Savannah at Sunset – Visitor Tours

Genie Davis October 5, 2011 No Comments


This year, our family made a stop in elegant Savannah, Georgia as a part of my daughter’s marathon music tour from Boston to Ft. Lauderdale. We arrived fairly late in the day, having made a pit stop at the tourist trap that is South of the Border – and therein lies another tale. After a late afternoon gig for her, we were ready to enjoy the beauty of this southern town, its mansions, squares, fountains, and river front – after dark.

Small children love the quiet, post-sunset. And as long as your tots are well fed and napped, you’ll all enjoy exploring this hauntingly lovely town when the temperature drops to a cool mid- 70′s in the summer.

Savannah Georgia at twilight

We loved walking the streets of Savannah at twilight.

Mansion at Forsyth Park

We stayed this trip at the Mansion at Forsyth Park. This dramatic hotel houses a modern wing modeled after antebellum architecture where the rooms, pool, bar, and much art abounds. Adjoining this structure is the cooly modern restaurant – modern on the inside; the building itself once served as hospital, funeral parlor, and of course, mansion.

The small pool is elegant and relaxing, and the perfect spot for a dip in the late afternoon or early evening. The halls are great fun for children to wander – accompanied by an adult, of course, or pushed in strollers. Why? Because they’re full of colorful, unusual art – some modern, some impressionistic, all vibrant and displayed along the halls in gallery style. Faux candelabra and sconces add to an eclectic and fascinating environment . The rooms feature extra large bathrooms and art and ornamentation that mirrors the lobby and hallways. Small children will love the cushy arm chairs positioned by the windows, many of which face Forsyth Park.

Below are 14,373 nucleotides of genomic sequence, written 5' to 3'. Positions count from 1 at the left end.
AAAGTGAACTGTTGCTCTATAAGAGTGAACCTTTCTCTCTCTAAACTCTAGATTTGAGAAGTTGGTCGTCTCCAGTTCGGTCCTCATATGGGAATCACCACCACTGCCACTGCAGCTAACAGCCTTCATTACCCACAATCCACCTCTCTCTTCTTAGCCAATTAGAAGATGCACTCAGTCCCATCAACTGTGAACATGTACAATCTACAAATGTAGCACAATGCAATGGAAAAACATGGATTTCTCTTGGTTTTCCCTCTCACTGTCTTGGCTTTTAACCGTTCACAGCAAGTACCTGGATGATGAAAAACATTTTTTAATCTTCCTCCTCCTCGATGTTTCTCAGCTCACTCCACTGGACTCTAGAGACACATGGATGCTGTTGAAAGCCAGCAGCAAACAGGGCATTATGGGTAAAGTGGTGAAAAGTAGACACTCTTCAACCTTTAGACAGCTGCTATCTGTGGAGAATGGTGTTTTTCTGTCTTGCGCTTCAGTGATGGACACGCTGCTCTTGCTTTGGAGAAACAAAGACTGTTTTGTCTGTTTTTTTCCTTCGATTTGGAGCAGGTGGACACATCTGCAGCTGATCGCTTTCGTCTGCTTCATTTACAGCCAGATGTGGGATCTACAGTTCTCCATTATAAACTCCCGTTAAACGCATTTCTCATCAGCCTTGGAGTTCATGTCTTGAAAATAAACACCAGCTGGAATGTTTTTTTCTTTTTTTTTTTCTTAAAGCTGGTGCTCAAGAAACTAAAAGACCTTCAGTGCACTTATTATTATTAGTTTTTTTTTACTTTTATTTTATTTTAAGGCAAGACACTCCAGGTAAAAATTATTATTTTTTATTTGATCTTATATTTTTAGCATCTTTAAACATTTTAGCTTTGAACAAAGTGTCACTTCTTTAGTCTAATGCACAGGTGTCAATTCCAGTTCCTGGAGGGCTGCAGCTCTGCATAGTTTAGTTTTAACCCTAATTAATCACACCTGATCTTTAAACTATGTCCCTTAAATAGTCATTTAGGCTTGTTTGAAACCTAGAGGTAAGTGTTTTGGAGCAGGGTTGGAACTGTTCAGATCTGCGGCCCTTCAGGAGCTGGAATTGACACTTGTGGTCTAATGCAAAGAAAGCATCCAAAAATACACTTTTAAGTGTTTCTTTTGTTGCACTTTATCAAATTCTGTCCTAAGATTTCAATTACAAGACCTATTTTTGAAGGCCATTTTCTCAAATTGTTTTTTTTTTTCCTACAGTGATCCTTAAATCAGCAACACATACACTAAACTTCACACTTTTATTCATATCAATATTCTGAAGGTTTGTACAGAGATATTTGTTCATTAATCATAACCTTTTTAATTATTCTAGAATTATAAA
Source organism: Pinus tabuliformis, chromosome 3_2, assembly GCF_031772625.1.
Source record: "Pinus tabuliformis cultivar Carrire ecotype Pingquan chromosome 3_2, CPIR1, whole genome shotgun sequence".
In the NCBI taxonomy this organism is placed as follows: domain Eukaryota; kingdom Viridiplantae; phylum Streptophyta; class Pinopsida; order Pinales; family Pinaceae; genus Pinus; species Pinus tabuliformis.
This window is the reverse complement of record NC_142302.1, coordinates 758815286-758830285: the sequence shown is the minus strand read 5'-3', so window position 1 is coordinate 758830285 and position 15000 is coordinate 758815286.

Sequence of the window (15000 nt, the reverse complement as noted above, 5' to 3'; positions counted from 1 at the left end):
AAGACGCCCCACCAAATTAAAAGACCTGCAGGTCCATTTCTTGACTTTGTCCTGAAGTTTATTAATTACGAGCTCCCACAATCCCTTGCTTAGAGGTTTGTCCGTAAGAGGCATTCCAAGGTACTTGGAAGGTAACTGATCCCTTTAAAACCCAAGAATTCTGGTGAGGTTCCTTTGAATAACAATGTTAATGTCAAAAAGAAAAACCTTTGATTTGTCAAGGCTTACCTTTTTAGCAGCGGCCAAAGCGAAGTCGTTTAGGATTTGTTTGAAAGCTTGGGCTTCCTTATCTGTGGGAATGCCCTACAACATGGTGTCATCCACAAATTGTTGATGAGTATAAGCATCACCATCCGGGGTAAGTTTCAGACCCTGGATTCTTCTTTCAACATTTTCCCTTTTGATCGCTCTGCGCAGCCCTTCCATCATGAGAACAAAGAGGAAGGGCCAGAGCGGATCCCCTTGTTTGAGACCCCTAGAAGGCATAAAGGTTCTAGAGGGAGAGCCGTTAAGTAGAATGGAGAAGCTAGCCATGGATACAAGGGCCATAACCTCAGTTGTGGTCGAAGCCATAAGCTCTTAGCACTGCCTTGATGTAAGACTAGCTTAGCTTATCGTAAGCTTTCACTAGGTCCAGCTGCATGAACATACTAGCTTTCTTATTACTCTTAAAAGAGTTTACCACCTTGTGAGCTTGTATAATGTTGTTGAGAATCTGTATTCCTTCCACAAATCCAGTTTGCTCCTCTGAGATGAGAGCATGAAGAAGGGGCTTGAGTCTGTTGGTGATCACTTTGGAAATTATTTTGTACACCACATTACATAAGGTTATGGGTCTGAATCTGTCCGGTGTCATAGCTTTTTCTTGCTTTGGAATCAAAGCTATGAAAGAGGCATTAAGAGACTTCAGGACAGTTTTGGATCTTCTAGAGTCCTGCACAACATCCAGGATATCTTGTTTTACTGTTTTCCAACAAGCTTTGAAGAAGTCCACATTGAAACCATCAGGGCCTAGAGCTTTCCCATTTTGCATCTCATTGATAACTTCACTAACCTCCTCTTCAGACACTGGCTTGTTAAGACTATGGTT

Come morning, children and adults will all greatly enjoy having breakfast in the opulent dining room. We loved the friendly wait staff and the option of seating in the enclosed sun room which looks out on the hotel property. We feasted on home cooked oatmeal and fresh fruit smoothies; there’s a fine selection of eggs and southern grits too, if the spirit moves you. Service is stately but on the slow side – still, little ones won’t be restless with the cool mix of modern lights and fixtures and old fashioned marble floors and architecture. If they are restless, take them for a stroll outside – across the street the lush park with its fountains and curving pathways awaits. And just in front of the hotel there’s statuary and flowers.

Mansion at Forsyth Park Savannah Georgia

The Mansion at Forsyth Park was a great place to enjoy a leisurely breakfast in fascinating surroundings.

Forsyth Park and Ghost Tour

Once a parade ground, Forsyth Park also served as the garden for colonial era settlers, the campground of Union soldiers during the Civil War, and the site of push-mobile races at the start of the 20th century. Today, the towering oaks and historic statuary make a stroll mandatory at any hour.